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Hosannas for nonprofit helping to fix Tarentum man's house

| Tuesday, July 22, 2014, 12:01 a.m.
ERIC FELACK | TRIB TOTAL MEDIA
Becky Hetzer of Slippery Rock, left, and Chad Moore of Butler, staff workers with Hosanna Industries, add trim work before vinyl siding goes on a house on Third Avenue in Tarentum on Monday, July 21, 2014.
ERIC FELACK | TRIB TOTAL MEDIA
Hosanna Industries staff workers Jen Corll, left, of Ellwood City, and Sofia Sparks of Pittsburgh share a laugh while bending aluminum for soffit and fascia while rehabbing a house on Third Avenue in Tarentum on Monday, July 21, 2014.
ERIC FELACK | TRIB TOTAL MEDIA
Homeowner Richard Simpson is thrilled with the work of Hosanna Industries workers at his Third Avenue home in Tarentum on Monday, July 21, 2014.
ERIC FELACK | TRIB TOTAL MEDIA
Maria Couganour of Scottdale cuts trim around an electrical box before Hosanna Industries workers place vinyl siding on a house on Third Avenue in Tarentum on Monday, July 21, 2014.
ERIC FELACK | TRIB TOTAL MEDIA
Hosanna Industries staff workers Jen Corll, left, of Ellwood City, and Sofia Sparks of Pittsburgh install aluminum for soffit and fascia while rehabbing a house on Third Avenue in Tarentum on Monday, July 21, 2014.

The sounds of home repairs can be considered as an annoyance to homeowners, but they're music to the ears of one Tarentum resident.

Richard Simpson, who lives at 529 Third Ave., is having much-needed new siding put on his house — a service provided for free from Hosanna Industries Inc.

Hosanna Industries is a nonprofit Christian organization that provides home repairs to residents who can't afford them.

Simpson is grateful to receive the work.

“I'm just trying to help with whatever they need,” Simpson said after he hoisted a ladder onto his roof for workers.

Simpson, 52, grew up in the house and inherited it in 2000. He said the repairs have been needed for many years, but working a minimum wage job made paying for it difficult.

“I'm just really glad that I was able to hear about Hosanna,” Simpson said. “It's like a godsend.”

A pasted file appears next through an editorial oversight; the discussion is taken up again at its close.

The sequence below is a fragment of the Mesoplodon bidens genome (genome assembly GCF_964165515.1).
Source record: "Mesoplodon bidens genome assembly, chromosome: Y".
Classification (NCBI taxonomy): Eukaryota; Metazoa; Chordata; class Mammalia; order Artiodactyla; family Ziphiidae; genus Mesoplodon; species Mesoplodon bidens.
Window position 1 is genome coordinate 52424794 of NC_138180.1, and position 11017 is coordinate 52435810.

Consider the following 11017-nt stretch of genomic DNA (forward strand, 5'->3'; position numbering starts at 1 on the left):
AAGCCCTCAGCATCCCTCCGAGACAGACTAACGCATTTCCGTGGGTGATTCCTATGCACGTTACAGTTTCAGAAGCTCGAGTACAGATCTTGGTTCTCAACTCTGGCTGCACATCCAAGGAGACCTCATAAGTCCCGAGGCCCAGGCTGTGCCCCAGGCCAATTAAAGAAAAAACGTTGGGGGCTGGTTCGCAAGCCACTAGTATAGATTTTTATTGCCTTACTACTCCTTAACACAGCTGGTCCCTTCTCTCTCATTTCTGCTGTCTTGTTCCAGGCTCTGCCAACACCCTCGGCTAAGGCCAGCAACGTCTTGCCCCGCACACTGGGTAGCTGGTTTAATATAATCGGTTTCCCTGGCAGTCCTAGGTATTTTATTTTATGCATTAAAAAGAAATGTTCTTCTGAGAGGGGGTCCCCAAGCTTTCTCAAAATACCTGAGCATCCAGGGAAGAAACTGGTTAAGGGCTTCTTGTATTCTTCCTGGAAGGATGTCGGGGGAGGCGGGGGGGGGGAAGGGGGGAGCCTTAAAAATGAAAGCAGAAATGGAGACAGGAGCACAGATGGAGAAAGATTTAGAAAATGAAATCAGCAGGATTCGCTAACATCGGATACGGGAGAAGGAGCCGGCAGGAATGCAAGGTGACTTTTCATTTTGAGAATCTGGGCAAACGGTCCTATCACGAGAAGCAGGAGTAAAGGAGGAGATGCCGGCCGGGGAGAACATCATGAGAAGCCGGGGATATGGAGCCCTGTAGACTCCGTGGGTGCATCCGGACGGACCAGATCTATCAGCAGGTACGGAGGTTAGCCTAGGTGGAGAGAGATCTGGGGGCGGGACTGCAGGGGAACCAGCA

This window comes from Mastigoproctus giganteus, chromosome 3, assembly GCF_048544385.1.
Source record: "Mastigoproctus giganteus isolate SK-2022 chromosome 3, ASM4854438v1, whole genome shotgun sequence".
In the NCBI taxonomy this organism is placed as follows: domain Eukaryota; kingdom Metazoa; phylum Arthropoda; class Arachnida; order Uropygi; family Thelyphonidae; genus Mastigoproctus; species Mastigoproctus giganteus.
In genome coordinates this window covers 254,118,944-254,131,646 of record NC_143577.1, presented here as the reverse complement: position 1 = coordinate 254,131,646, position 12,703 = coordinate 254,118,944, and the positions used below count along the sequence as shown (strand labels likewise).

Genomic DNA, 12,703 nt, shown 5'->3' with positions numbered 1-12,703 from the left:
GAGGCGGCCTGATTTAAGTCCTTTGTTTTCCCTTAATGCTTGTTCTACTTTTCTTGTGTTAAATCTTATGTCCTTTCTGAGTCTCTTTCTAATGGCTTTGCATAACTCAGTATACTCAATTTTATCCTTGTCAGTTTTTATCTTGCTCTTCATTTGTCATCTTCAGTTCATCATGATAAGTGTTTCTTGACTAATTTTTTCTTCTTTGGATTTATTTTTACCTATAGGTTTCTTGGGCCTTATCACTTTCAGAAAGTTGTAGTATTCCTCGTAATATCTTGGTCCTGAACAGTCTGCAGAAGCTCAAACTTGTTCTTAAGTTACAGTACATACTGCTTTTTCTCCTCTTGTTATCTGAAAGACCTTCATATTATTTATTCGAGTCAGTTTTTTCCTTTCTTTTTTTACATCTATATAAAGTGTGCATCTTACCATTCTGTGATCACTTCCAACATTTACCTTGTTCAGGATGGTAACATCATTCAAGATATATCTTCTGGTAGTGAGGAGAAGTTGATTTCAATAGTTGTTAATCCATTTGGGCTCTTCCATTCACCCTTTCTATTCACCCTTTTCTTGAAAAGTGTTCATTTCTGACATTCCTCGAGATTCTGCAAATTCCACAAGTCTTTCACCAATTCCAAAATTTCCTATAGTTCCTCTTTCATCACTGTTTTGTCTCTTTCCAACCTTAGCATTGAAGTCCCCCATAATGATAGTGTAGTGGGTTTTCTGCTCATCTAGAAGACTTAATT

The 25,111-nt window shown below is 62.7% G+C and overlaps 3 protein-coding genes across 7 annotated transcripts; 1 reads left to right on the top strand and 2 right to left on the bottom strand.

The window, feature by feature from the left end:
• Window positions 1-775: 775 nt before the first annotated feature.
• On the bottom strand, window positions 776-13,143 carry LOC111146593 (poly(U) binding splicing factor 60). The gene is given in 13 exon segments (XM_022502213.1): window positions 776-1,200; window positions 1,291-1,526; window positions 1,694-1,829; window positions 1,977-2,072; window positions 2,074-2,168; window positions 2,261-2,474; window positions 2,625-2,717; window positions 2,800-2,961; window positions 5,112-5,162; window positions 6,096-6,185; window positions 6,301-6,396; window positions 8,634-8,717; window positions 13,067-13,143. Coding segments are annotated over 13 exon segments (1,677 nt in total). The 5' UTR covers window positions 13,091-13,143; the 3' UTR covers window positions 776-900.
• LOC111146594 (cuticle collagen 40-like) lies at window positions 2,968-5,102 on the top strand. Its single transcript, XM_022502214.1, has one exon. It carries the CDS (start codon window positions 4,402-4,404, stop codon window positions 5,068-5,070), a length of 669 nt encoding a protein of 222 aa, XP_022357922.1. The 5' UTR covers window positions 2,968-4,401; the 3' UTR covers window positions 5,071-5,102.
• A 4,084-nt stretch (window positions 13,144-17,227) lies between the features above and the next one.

Becky Hetzer, who has been with Hosanna Industries for 18 years, is one of the mission workers doing the repairs. She said the appreciation shown from Simpson when he found out he was getting the siding was what makes the job worth doing.

“The way that he looked me in the eye was enough to bring tears,” Hetzer said.

Hetzer said the job is rewarding and gratifying on many levels.

“I have found it to be the best way to express my personal faith,” she said. “I can't see myself doing anything else.”

Katie DeJournette, who has been a mission worker with Hosanna Industries for more than two years, agrees.

“It's very rewarding to see the smiles on the clients' faces,” DeJournette said. “It's a good feeling.”

DeJournette said she feels like she was meant to do the work.

Her great uncle, the Rev. Richard Morledge, is pastor emeritus at First Presbyterian Church of Bakerstown, where the organization was founded and several family members have worked with Hosanna.

Simpson's siding project is expected to be finished today with the help of around 30 volunteers.

Hosanna lauded

It's these kinds of projects and stories that helped Hosanna Industries be selected as a “Champion in Action” by Trib Total Media, Citizens Bank, WPXI-TV, and Pittsburgh Cares.

The award comes with a $35,000 grant provided by the Citizens Charitable Foundation and increased exposure of the organization through Trib Total Media coverage, that of WPXI-TV and promotional materials. The Valley News Dispatch is a Trib Total Media newspaper.

“We were so excited,” said Julie Wettach, mission worker with Hosanna Industries. “This grant means so much because it comes not only with the financial help for Hosanna to work with our clients, but it also comes with all the press that will be so helpful to Hosanna as well.”

Wettach said the grant money will be enough to help 12 households with home repairs like the one in Tarentum.

Hosanna helps about 150 households each year.

Hosanna will use it for projects like siding, new roofing, furnace repair or replacement, new windows, kitchen upgrades, plumbing or electrical, she said.

Beth Crow, with Citizens Bank, said the award is given out twice a year for small non-profits who have a budget of $1 million or less.

“These are organizations that often can't compete up against more well-funded (organizations),” Crow said.

Crow said the bank's ATM slips and video kiosks in western Pennsylvania will have information about Hosanna Industries.

A check presentation will be held at noon on Thursday at one of the organization's work sites. The location had not been determined as of Monday.

Hetzer, who works on many of the home repair sites, expressed her gratitude for the grant which will help fund them.

“It's a blessing,” she said.

Emily Balser is a staff writer for Trib Total Media.

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